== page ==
Temple organizations host environmental roundtable

Temple students, activists, and environmental workers gather at the IDEAL office just off campus on Broad Street, Sept. 22, to debate issues such as petrochemical hub, food justice, and illegal dumping. NISA CHAUDRHI FOR THE TEMPLE NEWS

In the first of a series of collaborations between Temple’s Office of Institutional Diversity, Equity, Advocacy and Leadership, the Office of Sustainability and Paley Library, students, faculty, and community members came together to host a roundtable on environmental justice. People came from organizations like Philly Thrive, Tookany/Tacony-Frankford Watershed Partnership, Serenity Soular, the Philadelphia Streets Department and the Philadelphia Food Policy Advisory Council.

“The goal was to dialogue together to find solutions,” said Kathleen Grady, director of Sustainability at Temple. The department is in charge of maintaining the university’s environmental obligations and furthering Temple’s goal to become carbon free by 2050. The office does this through programs like the roundtable held Thursday and a Fruit Tree Adoption program that will be held in November.

“Temple students have gotten a bad rap in the community, but there is a real energy in the student body to have an impact,” she said.

One solution suggested during the group portion of the program was to find ways to involve Temple students in things like the Philadelphia Streets Department’s SWEEP initiative. According to its website, SWEEP is a “city-run program created to educate Philadelphia citizens about their responsibilities under the Sanitation Code.”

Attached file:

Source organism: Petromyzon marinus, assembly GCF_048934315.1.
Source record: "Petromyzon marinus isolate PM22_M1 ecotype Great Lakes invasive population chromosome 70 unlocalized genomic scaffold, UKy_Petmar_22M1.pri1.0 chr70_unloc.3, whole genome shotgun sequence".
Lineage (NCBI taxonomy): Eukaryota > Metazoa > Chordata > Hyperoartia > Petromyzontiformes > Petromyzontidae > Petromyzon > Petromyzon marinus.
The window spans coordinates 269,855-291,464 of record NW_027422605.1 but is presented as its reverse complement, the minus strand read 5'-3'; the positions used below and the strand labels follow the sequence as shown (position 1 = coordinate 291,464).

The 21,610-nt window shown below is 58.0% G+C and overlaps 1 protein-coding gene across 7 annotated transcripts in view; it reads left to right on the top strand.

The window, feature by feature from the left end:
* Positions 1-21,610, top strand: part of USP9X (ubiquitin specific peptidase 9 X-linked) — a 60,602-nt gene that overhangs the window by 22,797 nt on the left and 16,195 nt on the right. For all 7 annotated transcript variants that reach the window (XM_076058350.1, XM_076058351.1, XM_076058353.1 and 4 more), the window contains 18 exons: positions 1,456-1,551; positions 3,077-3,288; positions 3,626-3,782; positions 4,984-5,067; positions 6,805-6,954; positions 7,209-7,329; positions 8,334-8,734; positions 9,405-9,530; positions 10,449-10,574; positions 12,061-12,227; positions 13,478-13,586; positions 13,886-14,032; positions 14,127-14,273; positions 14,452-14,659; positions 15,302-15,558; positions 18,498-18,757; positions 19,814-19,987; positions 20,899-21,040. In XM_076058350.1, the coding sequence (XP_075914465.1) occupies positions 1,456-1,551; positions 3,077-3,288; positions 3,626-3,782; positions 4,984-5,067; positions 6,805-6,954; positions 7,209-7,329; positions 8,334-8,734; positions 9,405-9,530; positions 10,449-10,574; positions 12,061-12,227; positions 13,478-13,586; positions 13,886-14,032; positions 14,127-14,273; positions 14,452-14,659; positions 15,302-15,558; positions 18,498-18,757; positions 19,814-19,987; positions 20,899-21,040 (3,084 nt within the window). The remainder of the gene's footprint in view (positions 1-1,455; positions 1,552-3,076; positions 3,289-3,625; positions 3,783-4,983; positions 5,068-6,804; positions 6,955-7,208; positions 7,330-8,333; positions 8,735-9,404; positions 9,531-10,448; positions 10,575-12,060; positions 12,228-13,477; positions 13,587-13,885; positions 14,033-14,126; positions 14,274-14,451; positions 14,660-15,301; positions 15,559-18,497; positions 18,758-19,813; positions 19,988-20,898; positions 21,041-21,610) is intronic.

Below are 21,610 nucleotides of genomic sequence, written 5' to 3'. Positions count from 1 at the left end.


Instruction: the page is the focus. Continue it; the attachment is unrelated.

The idea proposed during the roundtable would have students working directly with the Streets Department and community to keep the sidewalks and streets clean.

“We’re always in education mode first,” said Kerry Withers, an enforcement officer for the Streets Department. “Dumping in the North Philly area is out of control. [Students are] not the only people that are here.”

Doryán De Angel of TTF Watershed Partnership warned of the dangers of stormwater runoff in the local water supply.

“When all that rain water is flowing and rushing into the storm drains, it carries with it all the trash, all the debris, all the chemicals and pollutants,” De Angel said. “[These are things] that are on our streets, on the roofs, on the area around us, and this flows into the creek.”

Also in attendance were representatives from Philly Thrive, a local environmental justice nonprofit, whose “Right to Breathe Campaign” aims to oppose measures to turn Philadelphia into an energy hub. North Philadelphia resident Bernadette Williams got involved after losing her mother, brother and sister to cancer that she said was tied to water pollution from a nearby oil refinery. Thrive has been fighting to stop its expansion.

“I found out when I was 40 years old that I had asthma, and I couldn’t understand how,” Williams said during the roundtable. “And it’s because I used to live in South Philly right where they want to expand the refinery and the electric company has substations. Right in that area there’s a lot of people with respiratory problems. This is everybody’s problem. We all need to breathe.”

“Events like this are a really good opportunity to step out of that role as just a Temple student,” said Faithe Beadle, a sophomore psychology and human development & community engagement major. As a member of IDEAL’s Student Advisory Coalition, she acted with other Temple students as facilitators for the night’s discussion.

“We all go to school here in North Philly, but we forget that this is someone’s home,” she said.

Jacob Garnjost can be reached at jacob.garnjost@temple.edu.

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